Steel and Glass in the Jungle

The newly opened and highly anticipated Mashpi Lodge is set within a 3,200-acre private reserve that is part of the Tumbez-Choco-Darien bio-region that stretches from Panama, through Colombia and Ecuador, to northern Peru – all along the Pacific slopes of the Andes. The reserve is located three hours by road to the northwest of the capital, Quito. After crossing the Equator you leave dry valleys to be enveloped in a world of tumbling mountains and roiling rivers, until the road winds down into a profusion of trees, plants, and animals.

A Forest Cocoon

Within all this, Mashpi is a contemporary cocoon. The glass-and-steel lodge, co-owned by former Quito mayor Roque Sevilla and owner of Casa Cangotena, is set on a hillside that takes in the dramatic views, providing guests with a constant reminder of their unique setting. The 22 rooms include three expansive suites, and in the high-ceilinged dining room the menu features touches of the Pacific and Andean cultures.

Guests can explore the bio-diverse world of the reserve by climbing the observation tower, pedaling through the forest on an aerial bicycle, bathing in rivers and waterfalls, discovering the Life Centre with its butterfly farm and terrariums, and hiking along trails through the forest in the company of expert naturalist and local guides. By September Mashpi’s 2-km.-long ‘canopy gondola,’ or aerial tram, will be ready to take guests on extended explorations of the forest.

The World is Green


From its inception Mashpi sought to work with local communities to ensure they were aware of, and became involved in, the lodge and the decisions affecting the establishment and management of the reserve. Through Ecuador’s Ministry of Production, Mashpi has implemented a program whereby the locals and lodge employees can become shareholders, playing a pivotal role in conserving the highly bio-diverse – but endangered – forests to the northwest of Quito.

Mashpi will also provide an alternative job source, and the plan is for eighty percent of staff to come from surrounding communities. It will also build and finance a local school focused on biodiversity and ecology, for pupils up to the age of 11 (at least to start with). Close to the nearby village of Mashpi, and within the reserve, the lodge will cultivate a farm to supply it with fresh fruit, vegetables, spices, and legumes.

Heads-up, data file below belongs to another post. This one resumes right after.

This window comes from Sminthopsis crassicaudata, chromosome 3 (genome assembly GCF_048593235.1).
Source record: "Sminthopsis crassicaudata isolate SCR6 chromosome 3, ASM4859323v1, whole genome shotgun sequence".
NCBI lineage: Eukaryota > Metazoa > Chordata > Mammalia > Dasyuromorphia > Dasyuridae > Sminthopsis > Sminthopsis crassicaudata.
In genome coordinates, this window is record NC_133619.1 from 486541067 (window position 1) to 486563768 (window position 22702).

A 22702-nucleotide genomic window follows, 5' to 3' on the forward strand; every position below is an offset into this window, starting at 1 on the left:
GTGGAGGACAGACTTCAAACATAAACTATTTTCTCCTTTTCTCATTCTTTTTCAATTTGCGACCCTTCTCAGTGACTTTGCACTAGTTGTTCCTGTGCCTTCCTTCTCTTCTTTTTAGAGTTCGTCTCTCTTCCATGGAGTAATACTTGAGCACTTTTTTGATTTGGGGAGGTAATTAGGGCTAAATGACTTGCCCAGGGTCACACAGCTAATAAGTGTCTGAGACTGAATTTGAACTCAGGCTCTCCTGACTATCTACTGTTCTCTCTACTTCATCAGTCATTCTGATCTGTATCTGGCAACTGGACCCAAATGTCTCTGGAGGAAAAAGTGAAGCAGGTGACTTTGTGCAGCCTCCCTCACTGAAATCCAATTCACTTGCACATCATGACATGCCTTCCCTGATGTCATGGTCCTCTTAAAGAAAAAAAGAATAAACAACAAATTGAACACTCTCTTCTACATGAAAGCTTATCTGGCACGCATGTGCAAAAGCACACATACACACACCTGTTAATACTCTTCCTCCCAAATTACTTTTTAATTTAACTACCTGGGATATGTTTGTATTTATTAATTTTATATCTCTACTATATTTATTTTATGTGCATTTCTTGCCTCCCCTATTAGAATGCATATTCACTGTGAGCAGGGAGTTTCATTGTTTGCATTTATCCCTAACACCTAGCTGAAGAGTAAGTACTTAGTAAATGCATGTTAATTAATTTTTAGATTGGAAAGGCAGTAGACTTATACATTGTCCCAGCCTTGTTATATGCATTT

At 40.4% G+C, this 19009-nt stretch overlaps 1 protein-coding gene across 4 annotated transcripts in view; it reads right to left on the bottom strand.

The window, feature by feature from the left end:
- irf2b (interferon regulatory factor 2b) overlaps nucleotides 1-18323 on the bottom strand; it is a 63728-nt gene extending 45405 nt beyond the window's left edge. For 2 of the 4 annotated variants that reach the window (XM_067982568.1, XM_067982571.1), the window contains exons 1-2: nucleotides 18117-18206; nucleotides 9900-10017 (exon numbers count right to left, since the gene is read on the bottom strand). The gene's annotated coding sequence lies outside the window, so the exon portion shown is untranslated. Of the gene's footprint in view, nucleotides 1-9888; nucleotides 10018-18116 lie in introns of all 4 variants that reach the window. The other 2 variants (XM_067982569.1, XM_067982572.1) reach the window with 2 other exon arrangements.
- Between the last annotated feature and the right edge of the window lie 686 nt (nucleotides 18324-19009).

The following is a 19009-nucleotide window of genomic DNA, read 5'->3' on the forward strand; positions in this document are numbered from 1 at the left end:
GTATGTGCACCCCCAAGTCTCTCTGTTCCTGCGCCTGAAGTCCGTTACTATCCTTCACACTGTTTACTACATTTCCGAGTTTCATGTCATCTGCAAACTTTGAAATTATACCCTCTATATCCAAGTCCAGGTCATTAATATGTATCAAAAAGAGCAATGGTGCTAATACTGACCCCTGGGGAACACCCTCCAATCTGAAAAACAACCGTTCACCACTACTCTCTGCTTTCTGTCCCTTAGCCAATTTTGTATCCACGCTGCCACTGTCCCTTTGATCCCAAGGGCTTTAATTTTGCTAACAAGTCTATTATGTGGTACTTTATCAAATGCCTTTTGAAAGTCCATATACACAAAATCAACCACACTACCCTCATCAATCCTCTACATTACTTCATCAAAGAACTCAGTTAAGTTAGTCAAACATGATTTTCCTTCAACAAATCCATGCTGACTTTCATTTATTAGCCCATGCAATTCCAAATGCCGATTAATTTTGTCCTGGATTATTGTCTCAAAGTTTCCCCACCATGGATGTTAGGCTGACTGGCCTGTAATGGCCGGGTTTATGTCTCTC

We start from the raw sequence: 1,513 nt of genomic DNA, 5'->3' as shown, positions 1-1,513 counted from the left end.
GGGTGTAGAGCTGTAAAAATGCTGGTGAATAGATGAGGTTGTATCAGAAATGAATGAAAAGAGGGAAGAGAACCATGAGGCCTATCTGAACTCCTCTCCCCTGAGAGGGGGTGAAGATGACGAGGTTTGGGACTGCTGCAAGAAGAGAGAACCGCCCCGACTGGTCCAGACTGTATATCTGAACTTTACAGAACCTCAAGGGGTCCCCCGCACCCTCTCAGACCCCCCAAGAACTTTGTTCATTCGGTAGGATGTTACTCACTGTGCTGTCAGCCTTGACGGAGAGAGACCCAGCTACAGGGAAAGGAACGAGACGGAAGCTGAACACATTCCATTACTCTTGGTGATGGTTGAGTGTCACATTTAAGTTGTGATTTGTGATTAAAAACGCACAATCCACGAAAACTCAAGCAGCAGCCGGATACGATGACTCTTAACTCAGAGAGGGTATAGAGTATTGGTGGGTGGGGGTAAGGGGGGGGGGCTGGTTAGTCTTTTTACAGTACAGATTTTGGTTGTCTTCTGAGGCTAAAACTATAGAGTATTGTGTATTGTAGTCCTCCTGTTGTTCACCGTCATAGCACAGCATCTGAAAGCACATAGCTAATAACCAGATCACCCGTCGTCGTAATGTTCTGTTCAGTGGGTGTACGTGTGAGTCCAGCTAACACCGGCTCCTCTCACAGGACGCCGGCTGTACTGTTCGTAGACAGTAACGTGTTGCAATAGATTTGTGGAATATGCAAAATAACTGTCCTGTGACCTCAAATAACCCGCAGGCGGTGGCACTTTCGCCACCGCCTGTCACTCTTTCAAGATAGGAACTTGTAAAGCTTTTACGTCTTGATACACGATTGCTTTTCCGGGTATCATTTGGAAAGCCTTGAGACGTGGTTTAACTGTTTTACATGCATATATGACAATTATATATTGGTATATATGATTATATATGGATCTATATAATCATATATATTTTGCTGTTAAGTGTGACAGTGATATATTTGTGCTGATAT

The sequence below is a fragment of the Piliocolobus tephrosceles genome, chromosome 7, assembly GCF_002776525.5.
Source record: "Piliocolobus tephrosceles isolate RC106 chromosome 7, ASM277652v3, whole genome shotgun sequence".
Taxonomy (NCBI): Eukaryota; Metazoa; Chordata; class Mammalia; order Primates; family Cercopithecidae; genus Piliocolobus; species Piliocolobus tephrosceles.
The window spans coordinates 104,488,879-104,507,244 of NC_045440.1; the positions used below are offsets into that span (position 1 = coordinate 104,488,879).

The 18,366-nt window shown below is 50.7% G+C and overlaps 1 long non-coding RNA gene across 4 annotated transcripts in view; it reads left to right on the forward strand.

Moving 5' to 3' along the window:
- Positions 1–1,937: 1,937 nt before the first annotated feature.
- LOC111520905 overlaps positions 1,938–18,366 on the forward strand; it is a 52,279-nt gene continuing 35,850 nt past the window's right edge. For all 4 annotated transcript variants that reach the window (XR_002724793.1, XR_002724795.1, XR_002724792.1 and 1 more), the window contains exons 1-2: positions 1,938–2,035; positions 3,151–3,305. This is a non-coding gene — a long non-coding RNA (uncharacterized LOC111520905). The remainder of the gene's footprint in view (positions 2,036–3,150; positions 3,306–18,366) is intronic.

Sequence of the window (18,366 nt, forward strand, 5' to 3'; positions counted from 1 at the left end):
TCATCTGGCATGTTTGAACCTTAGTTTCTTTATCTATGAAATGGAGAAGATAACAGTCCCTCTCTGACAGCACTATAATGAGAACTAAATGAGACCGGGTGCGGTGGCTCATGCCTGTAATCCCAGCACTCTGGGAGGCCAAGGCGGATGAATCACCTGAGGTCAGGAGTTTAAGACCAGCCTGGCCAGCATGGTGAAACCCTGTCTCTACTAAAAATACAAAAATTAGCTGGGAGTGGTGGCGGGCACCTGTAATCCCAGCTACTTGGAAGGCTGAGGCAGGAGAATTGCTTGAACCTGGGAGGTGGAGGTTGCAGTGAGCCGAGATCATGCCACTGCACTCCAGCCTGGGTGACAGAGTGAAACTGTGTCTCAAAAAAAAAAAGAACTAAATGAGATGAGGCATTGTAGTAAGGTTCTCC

The creation of Mashpi, it is believed, played an important part in the recent decision by Quito municipality to declare 42,000 acres adjacent to the reserve a “natural protected area.” Called ‘Mashpi, Guaycuyacu y Sahuangal,’ it is the largest of its kind in Ecuador and constitutes a strong signal by Quito to protect its highly diverse surrounding ecosystems.

A senior biologist and his team have been on Mashpi’s staff since July 2010, and six volunteers from the biology department at the Quito San Francisco University are working on projects in the reserve, where there have already been studies of butterflies (with 80 species cataloged so far), birds, frogs and reptiles, and various animal species, including pumas.

The reserve is part of the biodiversity hotspot known as the Chocó-Darien, globally recognized as one of a dozen locations with the highest concentration of plant and animal species on the planet. It is thought that the reserve is home to some 500 species of birds, with 250 spotted to date. (By comparison, there are around 1,000 bird species across all of Europe.) There are also dozens of species of amphibians and reptiles and hundreds of kinds of insects.

The only difficulty is actually seeing all these creatures, especially in the dense forest. But the design of the trails, night walks in the forest with naturalists, and the lodge’s upcoming ‘canopy gondola’ are aimed to make things a lot easier.